Ingrown Toenails 101: Causes, Treatment and Prevention

Emily Boynton Fact Checked
Woman stretches and touches her toes
© Christine Love Hewitt / Stocksy United

Maybe you ordered those new shoes a size too small, cut your nails at a wonky angle or simply stubbed your toe (sigh). 

Whatever the cause, now you have a throbbing, irritated ingrown toenail. 

“Ingrown nails are common and can be extremely problematic, preventing someone from wearing shoes comfortably or performing athletic activities,” says Dr. Cherie Johnson, a board-certified foot and ankle surgeon at the Sports Medicine Clinic at Northwest Outpatient Medical Center. 

While Johnson notes most ingrown toenails will heal on their own in a week or two, that time can feel excruciatingly long if you experience sharp pain with every step you take.  

But fear not: From at-home care and pain relief to prevention tips, Johnson shares how to put a pep back in your step. 

What is an ingrown toenail?

An ingrown toenail occurs when the edge of your toenail grows into the skin, causing irritation and pain when pressure is applied to the toe.

This sore spot can also become infected, leading to redness, swelling and occasionally an odor, drainage or pus, Johnson notes.

In most cases, ingrown toenails — while painful and annoying — are unlikely to cause larger health concerns. 

That said, you should reach out to your doctor if you develop a fever or notice the redness extending up your foot, as these symptoms could indicate a more serious condition.

What causes an ingrown toenail?

A lot of factors can contribute to an ingrown toenail. Pinch-y shoes? Check. Stubbed toe? Check. Picking at your nails? Check plus. 

Diabetes, poor blood circulation and activities that can cause toe injuries (think ballet, soccer or construction work) also increase your likelihood of developing an ingrown toenail. In some cases, the shape of you nail can predispose you for nail problems as well. 

“Ingrown nails are not always preventable,” Johnson says. “They can be hereditary in respect to width or shape of your nails.”

This means if your parents have frequent ingrown toenails, you have a wide nail plate or your toes push against each other and create pressure, you have a higher chance of developing ingrown nails. 

How do you prevent an ingrown toenail?

Finding comfortable, supportive footwear is a great place to start. 

For those who work in environments where they are prone to injury, this may mean wearing steel-toed boots; for others, it might look like giving the pointy-toed flats a rest.

Another essential part of ingrown nail prevention is to avoid picking, prodding and otherwise messing with your toes.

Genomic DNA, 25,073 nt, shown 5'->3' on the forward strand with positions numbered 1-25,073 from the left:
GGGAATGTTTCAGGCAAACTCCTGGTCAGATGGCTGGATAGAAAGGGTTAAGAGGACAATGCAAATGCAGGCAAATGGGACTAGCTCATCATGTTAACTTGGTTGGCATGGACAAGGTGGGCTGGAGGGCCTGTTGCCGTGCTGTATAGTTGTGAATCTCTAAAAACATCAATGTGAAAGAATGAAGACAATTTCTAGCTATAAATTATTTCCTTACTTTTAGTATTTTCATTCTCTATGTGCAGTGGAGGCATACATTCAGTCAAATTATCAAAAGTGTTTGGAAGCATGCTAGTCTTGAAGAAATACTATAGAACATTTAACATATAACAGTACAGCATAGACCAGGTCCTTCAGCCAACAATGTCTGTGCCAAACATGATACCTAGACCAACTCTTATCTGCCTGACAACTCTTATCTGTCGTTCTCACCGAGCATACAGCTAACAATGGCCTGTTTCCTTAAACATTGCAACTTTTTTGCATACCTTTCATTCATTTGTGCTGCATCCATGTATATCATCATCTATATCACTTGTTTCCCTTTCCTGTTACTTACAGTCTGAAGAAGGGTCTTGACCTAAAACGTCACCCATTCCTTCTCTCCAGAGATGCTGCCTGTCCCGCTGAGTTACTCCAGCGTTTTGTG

In contrast, trimming your nails is helpful when done correctly — though Johnson cautions against cutting the nail back too far, as this can lead to the nail digging into the skin and causing irritation.

“It’s best to trim the nails straight across,” she says. “If the corners are a little sharp, gently use a nail filer to soften the edge.” 

If you have a condition like bunions that causes your toes to lean on each other, put a cotton ball or toe spacer in the gap between your toes to prevent them from pressing against each other and creating ingrown nails. 

How do you treat an ingrown toenail at home?

“The best form of treatment is to perform Epsom salt foot soaks in warm water followed by drying well and applying a topical antibiotic and bandage,” Johnson says.

Soak your feet for 10-15 minutes twice a day for the first couple of days, then continue with soaks once a day until your toe heals.

This will not only reduce inflammation and help drain any pus but will also help ease discomfort and sensitivity. In addition to antibiotic cream, you can also apply a non-scented moisturizer afterward to help keep your skin around the nail soft and take acetaminophen as needed to relieve pain. 

As for other at-home remedies or “bathroom surgeries” — like putting dental floss under the nail, olive oil soaks or applying apple cider vinegar — Johnson’s advice is simple: steer clear. 

“There are all sorts of ideas out there that I wouldn’t recommend,” she notes. “Go with what is most effective. You don’t need to get fancy.”

What procedures are available to treat an ingrown toenail?

In some cases, an ingrown nail is unable to heal on its own and instead continues to grow into the surrounding skin. 

Your doctor can help provide relief through a simple surgical procedure that removes the portion of the nail that’s piercing your skin. 

“We perform the procedure with local anesthesia to numb the toe, then remove a portion of the nail,” Johnson says. “Sometimes antibiotics are required, depending on how infected the patient presents.”

It takes about 7-10 days after the procedure for your toe to heal, but once it does, the nail should regrow without causing any further irritation. 

If you repeatedly have ingrown nails, even after the partial removal, your doctor can also perform a matricectomy, a procedure in which they will permanently remove the problematic segment of your nail and then treat the nail root so it doesn’t regenerate. 

While even a small surgery may seem stressful, the procedure is extremely effective in preventing reoccurring ingrown nails, providing you — and your tootsies — some much-needed relief.